Health Care Reform Close to Becoming Law – How?
The Senate Finance committee has now set a date for their vote – next Tuesday. While the worthless mainstream media talks about “the bill” and there at least five out there, how do we get to a single bill?
Congressional procedures are the same whether we are talking about budget bills, defense bills, or health care reform bills. The major difference being that any bill that raises revenue must originate in the House of Representatives.
A bill is is submitted by a member(s) of Congress in either house and may be referred to committee for review and recommendation if the leader/speaker decides. The bill can be tabled, defeated or recommended by that committee. Bills that make it through committee can be brought up for a vote in whichever house the committee belonged to (House of Representatives or Senate). If the floor vote succeeds it has passed that house. The bill must pass both houses of Congress to be eligible for consideration by the President.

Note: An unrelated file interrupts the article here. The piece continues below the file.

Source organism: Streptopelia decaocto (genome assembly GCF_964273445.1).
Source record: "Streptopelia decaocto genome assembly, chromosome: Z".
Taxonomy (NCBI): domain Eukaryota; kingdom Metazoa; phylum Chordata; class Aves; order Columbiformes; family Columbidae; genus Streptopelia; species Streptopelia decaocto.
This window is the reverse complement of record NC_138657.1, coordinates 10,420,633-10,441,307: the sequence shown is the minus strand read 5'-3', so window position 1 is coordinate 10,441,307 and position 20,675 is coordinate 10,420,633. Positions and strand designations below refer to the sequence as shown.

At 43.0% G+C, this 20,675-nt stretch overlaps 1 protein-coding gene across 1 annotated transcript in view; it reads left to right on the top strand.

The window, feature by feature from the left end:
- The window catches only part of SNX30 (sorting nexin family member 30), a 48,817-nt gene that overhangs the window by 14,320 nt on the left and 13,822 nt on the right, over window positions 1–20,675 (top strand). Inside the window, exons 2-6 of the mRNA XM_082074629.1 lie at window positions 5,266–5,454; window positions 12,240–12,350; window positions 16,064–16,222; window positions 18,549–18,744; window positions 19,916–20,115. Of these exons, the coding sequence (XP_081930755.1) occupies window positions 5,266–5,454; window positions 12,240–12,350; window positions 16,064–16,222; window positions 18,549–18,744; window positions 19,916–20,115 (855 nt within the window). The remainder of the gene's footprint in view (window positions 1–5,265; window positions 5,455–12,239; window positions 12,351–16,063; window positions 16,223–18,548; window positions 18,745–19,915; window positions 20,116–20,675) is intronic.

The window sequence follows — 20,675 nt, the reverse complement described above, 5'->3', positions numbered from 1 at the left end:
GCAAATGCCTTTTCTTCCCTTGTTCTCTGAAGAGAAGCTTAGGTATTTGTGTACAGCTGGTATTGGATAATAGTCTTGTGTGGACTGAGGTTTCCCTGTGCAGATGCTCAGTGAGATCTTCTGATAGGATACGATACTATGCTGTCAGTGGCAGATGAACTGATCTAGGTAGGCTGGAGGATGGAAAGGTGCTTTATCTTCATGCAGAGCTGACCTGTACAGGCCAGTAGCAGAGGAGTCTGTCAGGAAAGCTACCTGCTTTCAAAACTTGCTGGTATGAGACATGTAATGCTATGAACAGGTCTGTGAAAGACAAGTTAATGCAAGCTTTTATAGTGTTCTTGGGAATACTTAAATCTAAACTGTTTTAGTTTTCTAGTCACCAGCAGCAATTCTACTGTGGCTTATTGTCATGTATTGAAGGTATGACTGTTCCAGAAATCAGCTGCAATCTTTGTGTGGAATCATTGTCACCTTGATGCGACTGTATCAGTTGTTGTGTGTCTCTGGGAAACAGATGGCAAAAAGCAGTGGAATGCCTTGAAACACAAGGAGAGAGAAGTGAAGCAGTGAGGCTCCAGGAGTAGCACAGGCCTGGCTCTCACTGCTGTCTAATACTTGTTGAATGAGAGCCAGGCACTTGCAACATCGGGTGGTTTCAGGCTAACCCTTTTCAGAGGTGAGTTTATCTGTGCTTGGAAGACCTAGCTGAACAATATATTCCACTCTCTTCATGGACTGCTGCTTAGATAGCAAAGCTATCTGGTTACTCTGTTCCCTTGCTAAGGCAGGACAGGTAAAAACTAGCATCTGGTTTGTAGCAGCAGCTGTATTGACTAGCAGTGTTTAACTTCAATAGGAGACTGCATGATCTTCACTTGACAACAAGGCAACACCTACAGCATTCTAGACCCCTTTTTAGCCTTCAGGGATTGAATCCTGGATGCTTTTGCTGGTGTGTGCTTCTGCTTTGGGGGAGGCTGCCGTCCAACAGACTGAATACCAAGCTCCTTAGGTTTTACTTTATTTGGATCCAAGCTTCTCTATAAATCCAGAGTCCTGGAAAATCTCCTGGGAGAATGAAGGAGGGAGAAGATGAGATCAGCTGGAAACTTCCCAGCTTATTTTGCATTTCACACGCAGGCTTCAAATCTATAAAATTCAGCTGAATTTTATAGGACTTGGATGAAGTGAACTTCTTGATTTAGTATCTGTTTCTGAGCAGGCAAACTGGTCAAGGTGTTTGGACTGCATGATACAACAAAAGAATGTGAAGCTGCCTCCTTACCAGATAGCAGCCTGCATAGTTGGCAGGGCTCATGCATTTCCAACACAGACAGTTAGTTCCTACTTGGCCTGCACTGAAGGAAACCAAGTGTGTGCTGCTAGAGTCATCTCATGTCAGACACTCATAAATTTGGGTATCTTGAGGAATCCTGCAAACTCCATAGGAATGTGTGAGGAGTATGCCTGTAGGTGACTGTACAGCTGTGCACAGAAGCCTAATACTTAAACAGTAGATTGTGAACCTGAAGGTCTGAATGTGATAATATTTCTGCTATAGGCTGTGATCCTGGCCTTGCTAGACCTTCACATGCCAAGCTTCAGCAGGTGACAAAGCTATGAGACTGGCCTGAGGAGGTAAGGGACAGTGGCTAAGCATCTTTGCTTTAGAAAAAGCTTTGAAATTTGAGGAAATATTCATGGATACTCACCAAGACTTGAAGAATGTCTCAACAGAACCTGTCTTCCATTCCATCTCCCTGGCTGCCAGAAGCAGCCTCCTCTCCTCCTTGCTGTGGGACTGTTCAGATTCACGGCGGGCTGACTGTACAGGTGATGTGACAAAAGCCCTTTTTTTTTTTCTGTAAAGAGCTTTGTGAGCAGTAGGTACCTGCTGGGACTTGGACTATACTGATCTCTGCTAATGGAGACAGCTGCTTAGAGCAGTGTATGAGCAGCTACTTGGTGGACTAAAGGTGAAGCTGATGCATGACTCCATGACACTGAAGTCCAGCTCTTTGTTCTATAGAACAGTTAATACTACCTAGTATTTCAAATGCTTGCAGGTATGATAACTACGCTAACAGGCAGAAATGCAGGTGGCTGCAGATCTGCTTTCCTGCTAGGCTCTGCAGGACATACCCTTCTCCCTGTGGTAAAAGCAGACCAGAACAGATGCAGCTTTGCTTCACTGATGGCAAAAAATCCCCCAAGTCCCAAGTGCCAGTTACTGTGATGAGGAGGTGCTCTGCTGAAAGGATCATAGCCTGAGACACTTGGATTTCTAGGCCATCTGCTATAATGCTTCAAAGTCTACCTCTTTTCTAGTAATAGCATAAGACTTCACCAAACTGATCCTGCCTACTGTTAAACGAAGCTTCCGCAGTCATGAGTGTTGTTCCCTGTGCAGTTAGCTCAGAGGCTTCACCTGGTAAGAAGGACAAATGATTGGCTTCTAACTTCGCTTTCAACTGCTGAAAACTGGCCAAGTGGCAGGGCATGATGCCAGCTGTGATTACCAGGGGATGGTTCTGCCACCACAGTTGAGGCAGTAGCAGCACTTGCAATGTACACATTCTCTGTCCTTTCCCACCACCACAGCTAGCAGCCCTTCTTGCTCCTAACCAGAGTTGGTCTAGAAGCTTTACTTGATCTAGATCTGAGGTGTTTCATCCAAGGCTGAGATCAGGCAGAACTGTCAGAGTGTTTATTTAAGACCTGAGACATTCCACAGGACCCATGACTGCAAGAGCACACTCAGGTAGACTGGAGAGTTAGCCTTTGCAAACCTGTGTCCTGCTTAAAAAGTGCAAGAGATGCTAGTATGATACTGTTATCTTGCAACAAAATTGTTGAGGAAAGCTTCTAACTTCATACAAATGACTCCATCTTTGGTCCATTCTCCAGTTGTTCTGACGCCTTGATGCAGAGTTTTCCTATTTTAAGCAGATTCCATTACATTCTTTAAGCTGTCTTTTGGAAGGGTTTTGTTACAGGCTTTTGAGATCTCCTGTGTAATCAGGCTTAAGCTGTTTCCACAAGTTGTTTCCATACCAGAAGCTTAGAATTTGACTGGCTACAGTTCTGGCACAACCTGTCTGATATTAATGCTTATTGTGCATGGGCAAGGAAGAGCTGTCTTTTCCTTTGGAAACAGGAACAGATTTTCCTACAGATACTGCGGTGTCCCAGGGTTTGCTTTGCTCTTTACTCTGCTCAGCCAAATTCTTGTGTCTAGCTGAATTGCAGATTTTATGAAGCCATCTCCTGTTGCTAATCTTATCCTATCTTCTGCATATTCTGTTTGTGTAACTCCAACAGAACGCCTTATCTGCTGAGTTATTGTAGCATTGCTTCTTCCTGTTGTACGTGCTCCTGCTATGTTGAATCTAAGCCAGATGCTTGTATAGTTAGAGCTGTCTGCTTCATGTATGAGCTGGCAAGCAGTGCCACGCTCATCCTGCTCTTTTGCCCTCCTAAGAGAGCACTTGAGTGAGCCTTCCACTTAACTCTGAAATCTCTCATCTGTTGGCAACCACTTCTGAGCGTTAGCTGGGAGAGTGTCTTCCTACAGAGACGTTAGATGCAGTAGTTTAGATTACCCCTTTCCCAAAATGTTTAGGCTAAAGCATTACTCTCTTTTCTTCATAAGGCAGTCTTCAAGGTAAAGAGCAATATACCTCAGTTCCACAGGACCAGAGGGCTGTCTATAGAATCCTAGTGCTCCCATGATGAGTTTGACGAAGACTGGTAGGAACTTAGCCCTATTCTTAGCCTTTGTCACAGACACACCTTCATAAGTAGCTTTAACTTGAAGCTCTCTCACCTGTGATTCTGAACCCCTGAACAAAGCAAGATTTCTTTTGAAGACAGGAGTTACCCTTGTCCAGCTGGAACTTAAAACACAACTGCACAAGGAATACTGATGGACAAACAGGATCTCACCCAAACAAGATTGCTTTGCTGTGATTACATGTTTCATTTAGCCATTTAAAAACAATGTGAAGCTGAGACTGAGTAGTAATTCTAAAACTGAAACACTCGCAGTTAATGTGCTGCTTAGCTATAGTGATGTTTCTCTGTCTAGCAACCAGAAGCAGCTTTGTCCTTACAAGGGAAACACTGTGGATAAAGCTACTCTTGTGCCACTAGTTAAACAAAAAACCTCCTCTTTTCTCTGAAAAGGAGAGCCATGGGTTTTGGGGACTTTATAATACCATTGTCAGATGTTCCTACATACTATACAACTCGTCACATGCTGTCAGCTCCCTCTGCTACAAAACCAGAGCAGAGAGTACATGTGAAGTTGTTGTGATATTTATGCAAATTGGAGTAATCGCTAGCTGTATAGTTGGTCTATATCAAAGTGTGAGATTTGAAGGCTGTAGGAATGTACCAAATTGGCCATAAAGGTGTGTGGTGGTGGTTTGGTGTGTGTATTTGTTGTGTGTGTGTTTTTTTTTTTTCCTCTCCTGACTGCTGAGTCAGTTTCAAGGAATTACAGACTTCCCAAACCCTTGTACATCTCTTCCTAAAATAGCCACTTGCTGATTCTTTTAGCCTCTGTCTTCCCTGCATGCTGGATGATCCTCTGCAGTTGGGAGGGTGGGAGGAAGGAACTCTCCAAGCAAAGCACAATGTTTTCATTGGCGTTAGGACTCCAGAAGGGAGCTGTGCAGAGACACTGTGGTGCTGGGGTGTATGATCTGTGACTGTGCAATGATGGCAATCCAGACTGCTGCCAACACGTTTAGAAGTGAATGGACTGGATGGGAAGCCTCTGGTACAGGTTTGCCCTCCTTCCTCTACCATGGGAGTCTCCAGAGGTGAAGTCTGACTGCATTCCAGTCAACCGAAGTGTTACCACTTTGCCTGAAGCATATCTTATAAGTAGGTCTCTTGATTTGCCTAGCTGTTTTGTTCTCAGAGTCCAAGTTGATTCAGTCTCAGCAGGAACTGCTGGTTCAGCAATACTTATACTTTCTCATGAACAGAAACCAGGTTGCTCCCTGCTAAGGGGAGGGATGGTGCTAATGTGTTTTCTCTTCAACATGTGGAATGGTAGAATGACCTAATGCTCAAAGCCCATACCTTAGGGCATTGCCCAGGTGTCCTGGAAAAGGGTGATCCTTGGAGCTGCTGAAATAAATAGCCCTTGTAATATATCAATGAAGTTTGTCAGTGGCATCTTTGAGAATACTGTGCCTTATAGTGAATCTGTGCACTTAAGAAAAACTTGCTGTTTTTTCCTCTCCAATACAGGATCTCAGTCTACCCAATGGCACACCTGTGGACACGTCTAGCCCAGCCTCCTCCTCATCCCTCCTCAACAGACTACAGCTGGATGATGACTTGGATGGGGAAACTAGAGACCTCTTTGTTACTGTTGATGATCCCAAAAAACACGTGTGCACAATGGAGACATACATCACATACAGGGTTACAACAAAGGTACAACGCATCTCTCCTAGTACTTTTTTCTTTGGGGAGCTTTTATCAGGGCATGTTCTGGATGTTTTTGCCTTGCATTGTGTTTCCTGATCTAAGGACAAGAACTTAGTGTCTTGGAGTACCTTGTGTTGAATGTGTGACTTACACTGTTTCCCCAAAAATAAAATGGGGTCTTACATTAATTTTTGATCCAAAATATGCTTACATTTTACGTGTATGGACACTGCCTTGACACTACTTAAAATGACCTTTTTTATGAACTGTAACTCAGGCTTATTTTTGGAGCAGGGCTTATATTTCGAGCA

In the case of health care reform, we expect that H.R.3200 will pass the House of Representatives. It looks quite likely that Baucus’ Chairman’s mark will pass the Senate. We have two competing bills that can pass their own houses, but look to stand no chance in the other house. The way Congress resolves this is by bringing the competing bills to Conference Committee and hammering out a compromise bill. This bill must be voted on and accepted by both houses if it expects to see the Oval Office. If the compromise bill makes it to the Executive Suite, the only thing left is for the President to sign it into law.
So what might a compromise bill look like? It might contain the VAT tax from H.R. 3200, the medical business taxes from H.R.3400, a public option, and $300 Billion in Medicare cuts (a middle position between both bills). Because both houses are heavily liberal, it is reasonable to assume that the resultant bill will also be so.